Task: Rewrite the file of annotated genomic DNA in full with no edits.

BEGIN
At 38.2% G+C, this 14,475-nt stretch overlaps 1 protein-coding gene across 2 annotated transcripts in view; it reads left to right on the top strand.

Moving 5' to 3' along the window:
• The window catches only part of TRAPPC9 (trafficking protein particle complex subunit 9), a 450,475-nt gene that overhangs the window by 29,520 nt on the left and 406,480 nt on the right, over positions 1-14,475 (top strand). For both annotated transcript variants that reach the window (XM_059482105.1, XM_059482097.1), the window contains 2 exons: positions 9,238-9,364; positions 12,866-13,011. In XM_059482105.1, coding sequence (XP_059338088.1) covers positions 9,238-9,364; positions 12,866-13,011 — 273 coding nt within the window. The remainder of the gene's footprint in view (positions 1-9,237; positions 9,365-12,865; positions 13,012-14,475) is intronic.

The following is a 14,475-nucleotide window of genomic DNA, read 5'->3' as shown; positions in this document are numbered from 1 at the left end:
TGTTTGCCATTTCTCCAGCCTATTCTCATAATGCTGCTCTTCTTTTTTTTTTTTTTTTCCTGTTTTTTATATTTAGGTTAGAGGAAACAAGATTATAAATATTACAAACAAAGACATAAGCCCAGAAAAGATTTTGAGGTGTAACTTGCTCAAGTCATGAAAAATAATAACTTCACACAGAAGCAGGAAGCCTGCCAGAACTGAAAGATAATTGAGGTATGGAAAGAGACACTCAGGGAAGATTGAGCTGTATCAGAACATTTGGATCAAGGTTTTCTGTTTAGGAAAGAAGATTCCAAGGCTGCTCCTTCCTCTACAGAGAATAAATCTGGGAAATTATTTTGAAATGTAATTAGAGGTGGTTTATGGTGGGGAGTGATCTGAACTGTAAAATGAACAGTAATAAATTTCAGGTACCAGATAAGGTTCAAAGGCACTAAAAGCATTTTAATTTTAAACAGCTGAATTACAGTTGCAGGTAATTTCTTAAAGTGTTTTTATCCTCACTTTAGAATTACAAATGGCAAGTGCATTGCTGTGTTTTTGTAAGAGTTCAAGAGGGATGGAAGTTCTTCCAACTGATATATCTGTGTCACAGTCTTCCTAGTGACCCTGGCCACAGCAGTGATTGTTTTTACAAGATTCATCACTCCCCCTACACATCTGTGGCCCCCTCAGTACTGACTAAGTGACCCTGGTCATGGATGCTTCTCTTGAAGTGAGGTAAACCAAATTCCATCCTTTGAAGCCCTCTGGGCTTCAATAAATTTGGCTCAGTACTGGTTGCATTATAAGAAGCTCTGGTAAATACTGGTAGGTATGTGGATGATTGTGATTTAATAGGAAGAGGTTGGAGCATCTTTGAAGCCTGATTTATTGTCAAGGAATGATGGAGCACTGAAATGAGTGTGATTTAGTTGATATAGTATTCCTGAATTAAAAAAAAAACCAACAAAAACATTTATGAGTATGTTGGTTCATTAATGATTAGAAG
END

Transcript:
At 38.2% G+C, this 14,475-nt stretch overlaps 1 protein-coding gene across 2 annotated transcripts in view; it reads left to right on the top strand.

Moving 5' to 3' along the window:
• The window catches only part of TRAPPC9 (trafficking protein particle complex subunit 9), a 450,475-nt gene that overhangs the window by 29,520 nt on the left and 406,480 nt on the right, over positions 1-14,475 (top strand). For both annotated transcript variants that reach the window (XM_059482105.1, XM_059482097.1), the window contains 2 exons: positions 9,238-9,364; positions 12,866-13,011. In XM_059482105.1, coding sequence (XP_059338088.1) covers positions 9,238-9,364; positions 12,866-13,011 — 273 coding nt within the window. The remainder of the gene's footprint in view (positions 1-9,237; positions 9,365-12,865; positions 13,012-14,475) is intronic.

The following is a 14,475-nucleotide window of genomic DNA, read 5'->3' as shown; positions in this document are numbered from 1 at the left end:
TGTTTGCCATTTCTCCAGCCTATTCTCATAATGCTGCTCTTCTTTTTTTTTTTTTTTTCCTGTTTTTTATATTTAGGTTAGAGGAAACAAGATTATAAATATTACAAACAAAGACATAAGCCCAGAAAAGATTTTGAGGTGTAACTTGCTCAAGTCATGAAAAATAATAACTTCACACAGAAGCAGGAAGCCTGCCAGAACTGAAAGATAATTGAGGTATGGAAAGAGACACTCAGGGAAGATTGAGCTGTATCAGAACATTTGGATCAAGGTTTTCTGTTTAGGAAAGAAGATTCCAAGGCTGCTCCTTCCTCTACAGAGAATAAATCTGGGAAATTATTTTGAAATGTAATTAGAGGTGGTTTATGGTGGGGAGTGATCTGAACTGTAAAATGAACAGTAATAAATTTCAGGTACCAGATAAGGTTCAAAGGCACTAAAAGCATTTTAATTTTAAACAGCTGAATTACAGTTGCAGGTAATTTCTTAAAGTGTTTTTATCCTCACTTTAGAATTACAAATGGCAAGTGCATTGCTGTGTTTTTGTAAGAGTTCAAGAGGGATGGAAGTTCTTCCAACTGATATATCTGTGTCACAGTCTTCCTAGTGACCCTGGCCACAGCAGTGATTGTTTTTACAAGATTCATCACTCCCCCTACACATCTGTGGCCCCCTCAGTACTGACTAAGTGACCCTGGTCATGGATGCTTCTCTTGAAGTGAGGTAAACCAAATTCCATCCTTTGAAGCCCTCTGGGCTTCAATAAATTTGGCTCAGTACTGGTTGCATTATAAGAAGCTCTGGTAAATACTGGTAGGTATGTGGATGATTGTGATTTAATAGGAAGAGGTTGGAGCATCTTTGAAGCCTGATTTATTGTCAAGGAATGATGGAGCACTGAAATGAGTGTGATTTAGTTGATATAGTATTCCTGAATTAAAAAAAAAACCAACAAAAACATTTATGAGTATGTTGGTTCATTAATGATTAGAAG